2007 Entourage Offers It All, Except High Price
Despite predictions of its impending death that have been swirling around the minivan since the sport utility craze began in the early ’90s, this vehicle class is alive and well.
About 1 million new minivans will be sold this year, which is down about 10 percent from 2005 and 20 percent from 2000.
But industry experts expect the segment to stabilize at about this year’s level, and there is money to be made in any segment that can garner a million units worth of sales in a year.
The South Koreans have two quite solid players in the segment: the Kia Sedona, introduced in its second generation just last year, and the all-new Hyundai Entourage, the first minivan from South Korea’s largest automaker.
The Entourage, our test vehicle for the week, almost never came to market.
A few weeks later, though, Hyundai shifted gears and said it would not introduce a minivan after all, and the project was thought to be dead.
Then a few weeks later, the Entourage was back on again, probably because of pressure from Hyundai’s U.S. dealers, who had been clamoring for a minivan for years. Introduced last fall was the Entourage, and by all reports, it’s selling very well.
It didn’t hurt that the Insurance Institute for Highway Safety put the Entourage its short list — 13 total — of vehicles that are the group’s Top Safety Picks for 2007, only one of two minivans to make the list.
The list is based on ratings from the institute’s rigorous crash-testing program; after testing the Sedona shortly after the redesigned model went on sale last year, the institute said it was the “safest minivan ever tested.”
The 2007 Entourage, which was not tested, received the same rating as the Sedona because the two vehicles are functionally identical.
That the Hyundai model made the prestigious Top Safety Picks list, to the exclusion of such popular minivans as the Odyssey and Sienna, is quite a coup for the South Korean automaker.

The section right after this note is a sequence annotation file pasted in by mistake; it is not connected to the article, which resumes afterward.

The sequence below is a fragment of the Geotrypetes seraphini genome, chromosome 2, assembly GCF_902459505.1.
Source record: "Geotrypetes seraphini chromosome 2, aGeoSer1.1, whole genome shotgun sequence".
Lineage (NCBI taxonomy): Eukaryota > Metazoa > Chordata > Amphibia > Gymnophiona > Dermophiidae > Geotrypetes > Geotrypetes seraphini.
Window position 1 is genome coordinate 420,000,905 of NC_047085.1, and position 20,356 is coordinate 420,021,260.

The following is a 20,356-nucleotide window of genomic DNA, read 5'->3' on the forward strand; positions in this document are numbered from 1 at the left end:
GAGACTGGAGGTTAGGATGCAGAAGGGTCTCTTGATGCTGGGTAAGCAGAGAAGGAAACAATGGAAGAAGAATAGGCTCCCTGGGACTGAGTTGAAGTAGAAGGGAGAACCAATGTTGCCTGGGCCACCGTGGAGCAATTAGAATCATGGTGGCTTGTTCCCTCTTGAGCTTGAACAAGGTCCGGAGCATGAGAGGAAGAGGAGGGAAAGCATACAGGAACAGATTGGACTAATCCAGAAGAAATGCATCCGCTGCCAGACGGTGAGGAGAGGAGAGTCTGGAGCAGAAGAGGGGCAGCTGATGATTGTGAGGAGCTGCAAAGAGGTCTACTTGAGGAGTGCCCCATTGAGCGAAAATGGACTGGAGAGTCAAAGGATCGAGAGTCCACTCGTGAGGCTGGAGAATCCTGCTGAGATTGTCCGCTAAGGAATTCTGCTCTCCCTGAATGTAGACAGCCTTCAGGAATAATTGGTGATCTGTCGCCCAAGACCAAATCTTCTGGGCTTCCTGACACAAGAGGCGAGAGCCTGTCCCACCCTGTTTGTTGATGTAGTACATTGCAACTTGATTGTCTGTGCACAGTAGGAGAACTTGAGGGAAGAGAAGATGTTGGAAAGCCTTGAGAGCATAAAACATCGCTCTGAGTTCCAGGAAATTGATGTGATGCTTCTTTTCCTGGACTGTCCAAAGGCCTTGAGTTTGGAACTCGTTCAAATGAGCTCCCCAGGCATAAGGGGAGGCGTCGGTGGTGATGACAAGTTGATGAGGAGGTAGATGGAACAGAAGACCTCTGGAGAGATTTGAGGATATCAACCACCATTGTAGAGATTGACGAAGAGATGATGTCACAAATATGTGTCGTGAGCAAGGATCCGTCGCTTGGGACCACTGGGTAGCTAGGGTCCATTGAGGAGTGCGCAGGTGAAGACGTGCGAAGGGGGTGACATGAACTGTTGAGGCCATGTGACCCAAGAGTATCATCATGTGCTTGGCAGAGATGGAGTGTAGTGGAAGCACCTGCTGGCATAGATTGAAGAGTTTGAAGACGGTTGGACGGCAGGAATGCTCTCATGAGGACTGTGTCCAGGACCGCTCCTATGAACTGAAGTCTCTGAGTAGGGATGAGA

And, of course, the company is using the safety honor as part of its marketing campaign for its minivan.
So besides safety, what’s so great about the Entourage?
First, there is the value. It’s a minivan whose features go head to head against the top competitors, yet the price is less, a Hyundai hallmark.
A well-equipped Entourage, with electronic stability control, six air bags, the active front head restraints, roof rack rails, tilt steering wheel, cruise control, keyless entry, AM-FM-CD player, front wiper de-icer and three-zone climate control, is $23,795, which is “more than $1,500 less than a Honda Odyssey LX,” Hyundai says.
There are the obvious minivan necessities that are helping it win consumers, such as its dual power sliding rear doors with power windows; middle and rear seats that fold to increase cargo space dramatically, including a third-row seat that folds completely into the floor; front and rear air conditioning, with dual front controls; power adjustable pedals; and even such options as leather upholstery, a power tailgate and heated seats.
There is an available DVD rear entertainment system, a backup warning system, and a premium Infinity audio system with in-dash CD player and surround sound, as well.
The Entourage is a good performer, too, thanks to its all-aluminum, 3.8-liter V-6 engine, which turns out 250 horsepower and 253 foot-pounds of torque. That’s on par with the Odyssey and Sienna, and more horsepower than the Ford Freestar, Caravan and Chevrolet Uplander, for instance.
That engine, which also is environmentally friendly because of its ultra-low-emissions certification, is connected to an advanced, computer-controlled five-speed automatic transmission.